Genesco also acknowledged that a sale is not a certainty.
“There is no assurance that the process to explore the sale of the Lids Sports Group business will result in any transaction or the adoption of any other strategic alternative,” Genesco said in Tuesday’s statement.
The company also said that it “does not intend to make any further disclosure concerning these matters unless or until a definitive transaction agreement is reached or until the board determines to conclude the process.”
In its most recent full quarter, ended Oct. 28, Lids reported a 9.5 percent drop in sales, to $181.3 million. Earnings tumbled 76 percent, to $2 million. Lids had 1,177 stores at the end of the quarter, down from 1,240 at the beginning of the year.
In a mid-fourth-quarter financial update last month covering the important holiday season, Genesco said comparable sales for Lids had declined 14 percent for the quarter-to-date period ending Jan. 4, compared with the same period a year earlier.
In comparison, Journeys posted a 10 percent comparable sales increase.
Comparable sales include both same-store sales and online sales. For Genesco as a whole, comparable sales increased 1 percent for the quarter-to-date period.
Genesco plans to release its fourth-quarter and full-year results March 15.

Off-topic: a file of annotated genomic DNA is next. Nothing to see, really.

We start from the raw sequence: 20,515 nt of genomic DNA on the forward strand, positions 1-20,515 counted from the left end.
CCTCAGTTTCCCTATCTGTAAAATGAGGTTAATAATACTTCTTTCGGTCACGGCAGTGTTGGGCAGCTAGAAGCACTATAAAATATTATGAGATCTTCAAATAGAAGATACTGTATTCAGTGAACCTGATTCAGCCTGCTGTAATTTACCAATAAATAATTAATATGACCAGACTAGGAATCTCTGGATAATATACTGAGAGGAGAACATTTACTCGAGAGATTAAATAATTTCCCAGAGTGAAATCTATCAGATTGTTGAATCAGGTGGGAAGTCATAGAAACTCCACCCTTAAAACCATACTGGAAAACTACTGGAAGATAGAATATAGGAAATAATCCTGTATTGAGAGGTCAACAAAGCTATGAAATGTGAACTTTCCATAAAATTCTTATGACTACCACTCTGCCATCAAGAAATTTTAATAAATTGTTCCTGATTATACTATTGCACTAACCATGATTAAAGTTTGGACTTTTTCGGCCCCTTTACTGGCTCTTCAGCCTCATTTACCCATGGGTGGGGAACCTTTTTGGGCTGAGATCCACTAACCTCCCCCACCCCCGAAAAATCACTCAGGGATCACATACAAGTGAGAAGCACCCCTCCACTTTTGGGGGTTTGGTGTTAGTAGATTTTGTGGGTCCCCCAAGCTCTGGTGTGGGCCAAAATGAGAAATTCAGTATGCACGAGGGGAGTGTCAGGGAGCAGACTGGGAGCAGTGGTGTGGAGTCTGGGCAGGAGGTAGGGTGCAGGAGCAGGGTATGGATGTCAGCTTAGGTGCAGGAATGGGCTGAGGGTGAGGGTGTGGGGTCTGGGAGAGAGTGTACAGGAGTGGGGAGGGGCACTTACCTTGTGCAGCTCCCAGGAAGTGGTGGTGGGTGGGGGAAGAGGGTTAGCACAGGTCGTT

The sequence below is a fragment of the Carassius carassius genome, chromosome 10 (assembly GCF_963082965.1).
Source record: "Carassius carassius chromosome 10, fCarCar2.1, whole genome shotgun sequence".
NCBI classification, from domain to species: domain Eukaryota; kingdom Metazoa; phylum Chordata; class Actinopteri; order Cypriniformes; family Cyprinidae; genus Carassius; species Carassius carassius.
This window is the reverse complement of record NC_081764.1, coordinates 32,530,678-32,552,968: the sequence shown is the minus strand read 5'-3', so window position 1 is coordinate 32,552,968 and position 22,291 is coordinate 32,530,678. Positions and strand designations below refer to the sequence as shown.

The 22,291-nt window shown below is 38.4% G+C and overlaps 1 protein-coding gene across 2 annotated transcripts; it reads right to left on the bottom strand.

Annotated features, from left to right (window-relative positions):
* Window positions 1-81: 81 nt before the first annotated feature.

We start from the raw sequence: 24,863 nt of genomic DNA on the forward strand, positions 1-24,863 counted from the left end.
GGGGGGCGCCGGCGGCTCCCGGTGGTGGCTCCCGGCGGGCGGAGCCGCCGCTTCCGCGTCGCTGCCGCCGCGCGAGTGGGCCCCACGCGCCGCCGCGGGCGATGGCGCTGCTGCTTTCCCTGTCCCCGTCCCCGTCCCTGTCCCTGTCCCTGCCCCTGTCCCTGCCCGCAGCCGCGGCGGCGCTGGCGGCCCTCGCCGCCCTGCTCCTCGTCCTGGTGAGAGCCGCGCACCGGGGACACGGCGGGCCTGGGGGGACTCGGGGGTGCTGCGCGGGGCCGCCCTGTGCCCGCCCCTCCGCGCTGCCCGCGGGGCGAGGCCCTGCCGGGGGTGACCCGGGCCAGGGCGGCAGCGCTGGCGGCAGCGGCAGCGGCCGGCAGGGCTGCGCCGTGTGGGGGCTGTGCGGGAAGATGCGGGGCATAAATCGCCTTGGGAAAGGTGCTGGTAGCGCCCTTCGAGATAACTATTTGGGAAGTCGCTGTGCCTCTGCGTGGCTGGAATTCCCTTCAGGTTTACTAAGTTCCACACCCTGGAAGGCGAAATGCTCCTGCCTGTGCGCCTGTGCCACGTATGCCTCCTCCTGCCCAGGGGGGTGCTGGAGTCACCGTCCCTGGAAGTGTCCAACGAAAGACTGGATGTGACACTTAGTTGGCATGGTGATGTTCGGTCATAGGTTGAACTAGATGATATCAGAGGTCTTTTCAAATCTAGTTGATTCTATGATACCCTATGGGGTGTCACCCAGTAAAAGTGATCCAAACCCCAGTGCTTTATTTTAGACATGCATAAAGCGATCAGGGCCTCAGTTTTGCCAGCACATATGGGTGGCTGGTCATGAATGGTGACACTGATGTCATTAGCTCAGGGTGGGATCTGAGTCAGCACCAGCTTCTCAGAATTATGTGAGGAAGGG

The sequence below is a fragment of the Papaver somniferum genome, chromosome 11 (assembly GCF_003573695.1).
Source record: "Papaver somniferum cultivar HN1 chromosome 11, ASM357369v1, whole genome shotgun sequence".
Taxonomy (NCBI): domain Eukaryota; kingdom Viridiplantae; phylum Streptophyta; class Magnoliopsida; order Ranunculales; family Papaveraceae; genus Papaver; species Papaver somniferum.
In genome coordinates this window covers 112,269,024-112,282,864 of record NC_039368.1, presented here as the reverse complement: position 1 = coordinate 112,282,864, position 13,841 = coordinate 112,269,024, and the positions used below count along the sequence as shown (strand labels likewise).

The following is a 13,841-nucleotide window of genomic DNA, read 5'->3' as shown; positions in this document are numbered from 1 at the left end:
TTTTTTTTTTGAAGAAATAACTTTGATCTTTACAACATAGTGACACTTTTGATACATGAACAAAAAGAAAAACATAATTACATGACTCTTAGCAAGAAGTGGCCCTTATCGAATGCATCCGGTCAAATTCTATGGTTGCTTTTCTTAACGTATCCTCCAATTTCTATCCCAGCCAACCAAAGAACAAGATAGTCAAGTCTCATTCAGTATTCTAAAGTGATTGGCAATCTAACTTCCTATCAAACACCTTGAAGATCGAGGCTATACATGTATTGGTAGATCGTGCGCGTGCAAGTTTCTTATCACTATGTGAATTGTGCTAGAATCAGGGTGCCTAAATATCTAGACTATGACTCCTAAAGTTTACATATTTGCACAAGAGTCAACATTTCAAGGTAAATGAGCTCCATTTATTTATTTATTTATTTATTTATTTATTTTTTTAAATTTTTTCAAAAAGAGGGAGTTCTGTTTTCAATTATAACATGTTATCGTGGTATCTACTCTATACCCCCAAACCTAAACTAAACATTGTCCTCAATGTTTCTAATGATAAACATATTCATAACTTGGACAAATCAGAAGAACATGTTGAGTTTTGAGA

Shares of the company have languished in recent months, but the Lids announcement gave a boost to the stock’s price.
Shares were trading around $38 late Wednesday morning, up about 10 percent from Tuesday’s closing price of $34.40. The stock has traded from $20.90 to $60 per share over the past year.
Lids, which got its start as Hat World in 1995, had been Genesco’s most successful subsidiary for years after it was acquired in 2004. But it has struggled in recent years after stumbling in a bid to diversify into apparel and equipment for youth and school sports teams.
Lids announced in 2014 that it would move its headquarters from Indianapolis to Zionsville as part of a $22 million expansion that would create 758 jobs by 2025. It opened the 150,000-square-foot office at Creekside Corporate Park in late 2016.
As of June 2017, Lids had more than 9,000 employees, including 471 at its Zionsville headquarters.